This research aims to fill the gap in the knowledge between residential location decisions and preferences and the resulting travel outcomes. In this first phase, the revealed connections between residential choices and travel patterns are examined using recently collected Oregon household travel survey data. Based on distillation of these data, Oregon households are segmented into policy-sensitive markets defined by their differences in household composition, income, and age. Statistical modeling techniques were then applied to analyze the relationship between each identified market segments, their revealed travel outcomes, and three residential location decisions: housing structure (single family or multifamily), tenure (rent or own), and neighborhood type that were combined into sets of alternatives. Each residential location decision was modeled within a nested multinomial logit framework specified for the sample of households of the Portland and Mid-Willamette Valley metropolitan regions in the OHAS dataset. To further link the household residential location decisions to travel behavior, a set of multivariate regression models were developed and estimated to understand how the socioeconomic characterization and revealed housing, neighborhood, and tenure decisions of a household related to four travel outcomes: vehicle miles traveled, person miles traveled by mode, number of person trips by mode, and vehicle ownership. These estimates were then used to explore travel differences for households in different lifecycle stages with or without access to light rail transit. This first phase provided insight into the connection between the revealed travel outcomes of Oregon households and their neighborhood, tenure, and housing structure decisions.
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Residential Location Choices for Climate Change and Transportation Decision-Phase 2

Understanding Residential Location Choices for Climate Change and Transportation Decision Making - Phase 2
This research builds on the related Phase 1 project. In this second phase, we continue to
study neighborhood and housing preferences that shape the residential location decision process. An
online experimental survey tool is developed to investigate lifestyle preferences and tradeoffs that
households make in their location decisions. This computer-aided experimental survey draws upon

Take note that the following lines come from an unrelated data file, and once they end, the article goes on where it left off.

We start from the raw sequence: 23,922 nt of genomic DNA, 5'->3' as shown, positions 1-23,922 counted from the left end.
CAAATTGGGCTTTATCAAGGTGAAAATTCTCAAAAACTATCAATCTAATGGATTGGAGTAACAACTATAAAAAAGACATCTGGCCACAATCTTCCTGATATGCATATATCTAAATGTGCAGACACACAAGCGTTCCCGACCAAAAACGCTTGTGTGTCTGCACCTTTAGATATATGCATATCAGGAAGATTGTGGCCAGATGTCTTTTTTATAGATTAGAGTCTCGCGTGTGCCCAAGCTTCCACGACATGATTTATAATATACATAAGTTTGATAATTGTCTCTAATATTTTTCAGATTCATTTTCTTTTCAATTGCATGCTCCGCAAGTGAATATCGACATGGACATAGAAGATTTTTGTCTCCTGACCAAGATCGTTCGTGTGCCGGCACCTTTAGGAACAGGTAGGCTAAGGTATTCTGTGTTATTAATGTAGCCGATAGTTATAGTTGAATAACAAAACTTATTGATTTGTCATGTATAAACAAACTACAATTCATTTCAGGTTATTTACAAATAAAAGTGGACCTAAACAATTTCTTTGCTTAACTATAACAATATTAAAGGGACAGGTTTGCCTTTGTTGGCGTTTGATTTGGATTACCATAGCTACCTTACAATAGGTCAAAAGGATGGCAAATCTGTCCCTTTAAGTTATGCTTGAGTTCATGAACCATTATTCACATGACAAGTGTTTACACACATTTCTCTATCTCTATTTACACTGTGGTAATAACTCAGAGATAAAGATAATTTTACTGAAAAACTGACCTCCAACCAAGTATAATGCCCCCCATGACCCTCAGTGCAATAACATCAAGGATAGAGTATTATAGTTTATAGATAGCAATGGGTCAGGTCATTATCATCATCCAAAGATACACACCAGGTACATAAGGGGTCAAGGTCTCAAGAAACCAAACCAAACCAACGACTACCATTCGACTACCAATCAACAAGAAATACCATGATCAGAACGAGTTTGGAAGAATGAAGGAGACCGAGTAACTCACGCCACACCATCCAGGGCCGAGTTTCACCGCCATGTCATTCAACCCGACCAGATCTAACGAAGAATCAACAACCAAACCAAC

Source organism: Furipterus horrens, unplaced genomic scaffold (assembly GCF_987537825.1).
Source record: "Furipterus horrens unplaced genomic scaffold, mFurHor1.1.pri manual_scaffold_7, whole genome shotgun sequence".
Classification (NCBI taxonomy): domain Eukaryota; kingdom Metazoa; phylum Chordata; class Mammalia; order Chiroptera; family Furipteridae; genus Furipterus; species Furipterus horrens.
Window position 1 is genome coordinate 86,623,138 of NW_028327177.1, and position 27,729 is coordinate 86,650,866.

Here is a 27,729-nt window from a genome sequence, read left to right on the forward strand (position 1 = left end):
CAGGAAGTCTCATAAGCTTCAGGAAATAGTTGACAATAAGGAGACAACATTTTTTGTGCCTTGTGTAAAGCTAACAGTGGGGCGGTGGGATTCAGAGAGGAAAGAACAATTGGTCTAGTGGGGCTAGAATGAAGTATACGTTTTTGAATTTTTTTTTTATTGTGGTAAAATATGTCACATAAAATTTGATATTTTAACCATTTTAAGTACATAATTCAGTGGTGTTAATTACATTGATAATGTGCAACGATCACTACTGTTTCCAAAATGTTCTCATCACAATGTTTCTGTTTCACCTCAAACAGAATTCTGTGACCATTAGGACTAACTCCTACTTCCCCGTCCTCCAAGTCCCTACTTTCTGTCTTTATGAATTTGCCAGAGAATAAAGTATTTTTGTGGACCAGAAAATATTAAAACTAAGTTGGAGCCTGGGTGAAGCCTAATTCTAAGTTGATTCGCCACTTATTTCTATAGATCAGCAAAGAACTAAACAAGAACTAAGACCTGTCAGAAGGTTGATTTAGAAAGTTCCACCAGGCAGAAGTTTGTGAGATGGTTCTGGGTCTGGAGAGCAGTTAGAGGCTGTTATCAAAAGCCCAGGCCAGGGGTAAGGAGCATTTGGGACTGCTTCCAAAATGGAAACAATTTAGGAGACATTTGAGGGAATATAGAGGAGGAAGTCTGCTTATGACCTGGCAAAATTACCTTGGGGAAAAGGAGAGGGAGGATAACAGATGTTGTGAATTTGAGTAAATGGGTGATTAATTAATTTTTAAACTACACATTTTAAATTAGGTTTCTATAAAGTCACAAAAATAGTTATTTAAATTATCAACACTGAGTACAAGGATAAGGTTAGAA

stated preference methods to engage participants in questions about residential location and
transportation options. The survey infrastructure was extensively piloted (6-10% response rate). The
10-minute survey can be deployed for future investigations. This infrastructure is a contribution for
the integration of visualized neighborhood typologies, or concepts, which were objectively defined
using data from 25 of the most populous metropolitan regions from around the United States. The
construct of neighborhoods is based upon national data to account for potential options not currently
available in Oregon. These visualizations help ground the survey respondents in the same reality and
were carefully crafted to convey various attributes of the built and transportation environment. The
initial analysis of the preference data collected in this survey (N=1,035) indicates that the
preferences for neighborhood, housing, and transportation characteristics have a greater influence on
the preferred neighborhood concept than the more typically used socio-economic characteristics
(income, household size, age). Another interesting preliminary finding is that 27% of respondents
would prefer to live in a more urban neighborhood than they currently reside. These “urban seeking”
respondents had no particular demographic trend, providing little evidence that specific
socioeconomic markets had specific preferences for the built environment.
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Safe and Effective Speed Reductions for Freeway Work Zones Phase 3

Safe and Effective Speed Reductions for Freeway Work Zones Phase 3
Freeway pavement preservation projects typically require construction workers toconduct their work in close proximity to ongoing traffic and often reduce traffic flow to a single lane while work is undertaken in an adjacent lane. During the lane closures, the paving operations place workers on the roadway within a protected work zone. The Oregon Department of Transportation conducted a research study to investigate the impact of 35mph advisory signs, located periodically in the work zone, on vehicle speeds within highway paving project work zones. The research study, which follows two similar studies that addressed other traffic control devices (SPR-751 and SPR-769), centered around one case study on a multi-lane paving project in Oregon. On the case study, the researchers implemented the 35mph advisory signs along with other traffic control devices (“Speed 50” signs with radar speed display, and PCMS signs on rollers) and evaluated the impact of the 35mph signs on vehicle speed and speed variability. The research findings indicate that using the 35mph signs leads to lower vehicle speeds within the work zone. The reduction in speed is greater for passenger cars than for trucks. Use of 35mph advisory signs in future ODOT work zones is recommended to help reduce vehicle speeds through the work zones.